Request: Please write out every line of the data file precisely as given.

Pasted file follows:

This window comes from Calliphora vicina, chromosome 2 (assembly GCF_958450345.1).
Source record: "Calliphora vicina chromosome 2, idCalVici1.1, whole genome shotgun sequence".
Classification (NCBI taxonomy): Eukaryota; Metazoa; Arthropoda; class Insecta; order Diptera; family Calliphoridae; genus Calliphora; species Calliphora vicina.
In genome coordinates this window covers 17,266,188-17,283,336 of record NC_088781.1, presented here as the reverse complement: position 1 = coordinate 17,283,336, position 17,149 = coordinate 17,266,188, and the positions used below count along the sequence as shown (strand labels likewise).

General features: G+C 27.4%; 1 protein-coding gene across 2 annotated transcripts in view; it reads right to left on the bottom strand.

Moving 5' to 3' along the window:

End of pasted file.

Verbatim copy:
This window comes from Calliphora vicina, chromosome 2 (assembly GCF_958450345.1).
Source record: "Calliphora vicina chromosome 2, idCalVici1.1, whole genome shotgun sequence".
Classification (NCBI taxonomy): Eukaryota; Metazoa; Arthropoda; class Insecta; order Diptera; family Calliphoridae; genus Calliphora; species Calliphora vicina.
In genome coordinates this window covers 17,266,188-17,283,336 of record NC_088781.1, presented here as the reverse complement: position 1 = coordinate 17,283,336, position 17,149 = coordinate 17,266,188, and the positions used below count along the sequence as shown (strand labels likewise).

General features: G+C 27.4%; 1 protein-coding gene across 2 annotated transcripts in view; it reads right to left on the bottom strand.

Moving 5' to 3' along the window: